One of the things that I have been reading about lately is the sheer number of fans who seem to think our work should be free. Yes, I don’t have this problem because I have no books out … yet. In September my first self-published book will go live. Rather than feel excited about it, I’ve read fans griping about the cost, and authors griping about thieves who get their work from free on torrent and other piracy sites. One author calculated how much she lost in royalties from one site where her book had been downloaded over sixteen thousand times.
I admit this made me curious, what is the actual cost of publishing through Amazon and Createspace? So I sat down and did some math. I’m sure other authors may disagree with the numbers, but this is what I believe is an accurate representation of the time and cost of bringing my first novel to fruition.
- Research – Every author will tell you this is where to begin and I absolutely agree. Yes, I wrote an urban fantasy novel, but I still needed to learn about myths, folklore, and what is considered acceptable for my genre. Total time spent @ 350 hours.
- Story Development – For me this was figuring out what story I wanted to tell and how I wanted to do it. This is not plotting, this is the world-building, reality-bending, mind-numbing creation phase that can make or break you as an author. I got lucky, my story showed me where it needed to go fairly quickly. But I still spent @ 125 hours pulling it all together.
- Plotting/Outlining – Again, I got lucky everything came together quickly and I managed to put the plot together from beginning to tentative end over 8 weeks. I still spent about five hours a day, seven days a week working on it. All of it when my family was asleep because that was when I could focus. @ 280 hours.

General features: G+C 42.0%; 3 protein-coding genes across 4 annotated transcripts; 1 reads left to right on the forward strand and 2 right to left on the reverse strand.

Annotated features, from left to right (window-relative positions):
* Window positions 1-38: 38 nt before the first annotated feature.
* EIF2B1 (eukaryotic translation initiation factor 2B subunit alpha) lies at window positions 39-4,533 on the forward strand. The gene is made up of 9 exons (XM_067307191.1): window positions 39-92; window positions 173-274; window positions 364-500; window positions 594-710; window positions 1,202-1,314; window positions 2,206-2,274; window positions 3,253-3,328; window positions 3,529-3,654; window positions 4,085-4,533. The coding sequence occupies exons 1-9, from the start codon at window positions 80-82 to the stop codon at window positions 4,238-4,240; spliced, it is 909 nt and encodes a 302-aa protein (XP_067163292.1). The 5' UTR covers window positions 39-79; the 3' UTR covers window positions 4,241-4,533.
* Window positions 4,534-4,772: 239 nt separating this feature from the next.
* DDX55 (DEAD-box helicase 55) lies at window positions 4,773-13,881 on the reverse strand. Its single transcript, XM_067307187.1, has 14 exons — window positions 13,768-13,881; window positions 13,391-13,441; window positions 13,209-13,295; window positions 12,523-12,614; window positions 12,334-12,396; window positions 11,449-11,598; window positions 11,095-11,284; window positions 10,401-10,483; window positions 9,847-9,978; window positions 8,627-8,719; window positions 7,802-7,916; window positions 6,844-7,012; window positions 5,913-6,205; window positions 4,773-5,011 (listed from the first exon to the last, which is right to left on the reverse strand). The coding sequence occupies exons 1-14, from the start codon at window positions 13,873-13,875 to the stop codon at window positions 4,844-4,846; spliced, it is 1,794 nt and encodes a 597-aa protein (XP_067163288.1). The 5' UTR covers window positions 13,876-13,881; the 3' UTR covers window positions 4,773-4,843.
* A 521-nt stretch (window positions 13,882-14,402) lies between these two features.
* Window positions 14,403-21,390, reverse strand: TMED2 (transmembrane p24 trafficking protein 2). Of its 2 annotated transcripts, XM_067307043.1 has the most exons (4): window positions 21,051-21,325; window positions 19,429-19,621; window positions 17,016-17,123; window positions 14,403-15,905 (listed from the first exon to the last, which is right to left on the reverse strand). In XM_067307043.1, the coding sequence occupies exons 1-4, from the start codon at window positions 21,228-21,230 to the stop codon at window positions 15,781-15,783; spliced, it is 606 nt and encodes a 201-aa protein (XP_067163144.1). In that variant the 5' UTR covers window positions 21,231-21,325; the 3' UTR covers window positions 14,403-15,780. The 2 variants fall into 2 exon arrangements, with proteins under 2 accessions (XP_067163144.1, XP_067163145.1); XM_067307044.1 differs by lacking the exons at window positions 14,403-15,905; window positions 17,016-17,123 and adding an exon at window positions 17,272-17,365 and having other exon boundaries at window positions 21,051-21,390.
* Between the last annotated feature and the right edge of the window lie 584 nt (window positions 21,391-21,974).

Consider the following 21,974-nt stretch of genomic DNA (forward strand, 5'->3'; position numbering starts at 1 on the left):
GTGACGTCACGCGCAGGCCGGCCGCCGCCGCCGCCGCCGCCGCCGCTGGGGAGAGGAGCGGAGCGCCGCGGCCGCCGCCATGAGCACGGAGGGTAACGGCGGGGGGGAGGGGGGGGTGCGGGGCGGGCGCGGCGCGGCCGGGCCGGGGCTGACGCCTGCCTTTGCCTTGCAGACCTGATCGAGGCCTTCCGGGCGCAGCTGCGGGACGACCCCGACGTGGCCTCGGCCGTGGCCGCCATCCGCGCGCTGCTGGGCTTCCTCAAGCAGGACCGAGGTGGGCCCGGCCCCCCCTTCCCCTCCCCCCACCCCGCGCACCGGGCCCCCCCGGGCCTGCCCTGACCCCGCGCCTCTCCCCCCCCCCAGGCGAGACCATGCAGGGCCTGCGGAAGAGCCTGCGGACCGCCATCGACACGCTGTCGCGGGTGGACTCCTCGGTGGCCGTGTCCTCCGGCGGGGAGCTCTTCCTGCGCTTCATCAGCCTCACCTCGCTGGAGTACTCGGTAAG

- Writing the first draft – My family supported my decision to join Camp NaNoWriMo and they helped me created the time and space necessary to write the first 75,000 words during Camp. I spent a little more time on this than the plotting stage, but I was able to write quickly. My novel ended up at 93,000 words and I spent @ 350 hours doing it.
- Revisions and Rewrites – This part is harder to figure. I actually walked away from my novel for two weeks to come back at it fresh. I proceeded to rip it apart and rebuild it only when my family was asleep. Four revisions, five beta readers, my sister, and niece read it gutted it and all over the course of several months. @500 hours but since not all of that was my time I will only claim one quarter of the time. @125 hours.
- Editing – I paid for editing services and I got lucky. I was given a great deal with multiple revisions. $1500.
- Cover design – Again, I paid out of pocket for this and got an amazing deal from an amazing designer. $270.
- Other Professional Services – This can include formatting, social media banners, giveaways, etc. I haven’t had these expenses yet so I cannot report about the costs.
Now let’s do the math:
Total hours spent by me on Golden Opportunity = 880 hours
Oregon’s minimum wage = $9.25
880 x $9.25 = $8,140 + $1,500 + $270 = $9,910
That’s right ladies and gentlemen, if I actually expect to be paid for my time I’m almost ten thousand dollars in the hole before I ever sell a single book.
Now, for argument’s sake let’s assume that I only sell my book as an eBook for $2.99 per download. Amazon will allow me to have a 35% royalty on said eBook which means I will receive approximately $1.05 per mythological book I sell. Let’s say I don’t think I’m worthy of minimum wage and that I would only like to make back what I’ve spent out of my pocket on my novel, that totals $1,770. So a little more math tells me that $1,770/$1.05 = 1,687. Now, I need to sell 1,687 copies of my book to BREAK EVEN and not make any actual wages.
I’m so glad that fans think we authors are all making bucket loads of money on our version of make-believe. I’m also glad that everyone thinks we “just make stories up” and don’t deserve real wages. For the record I, like most of my fellow authors, don’t write to make millions, but if I can make enough money to pay back the money I’ve already spent. That will allow me to spend it on the next book I write then I will be ecstatic.
Yes, I know I didn’t add in the cost of classes, conventions, marketing, reviewer copies, and a million other things. Partially because those are variable, and partially because I don’t want to break down and cry like a baby. One last thing, I hope to see everyone who has the dream of being published achieve it … and …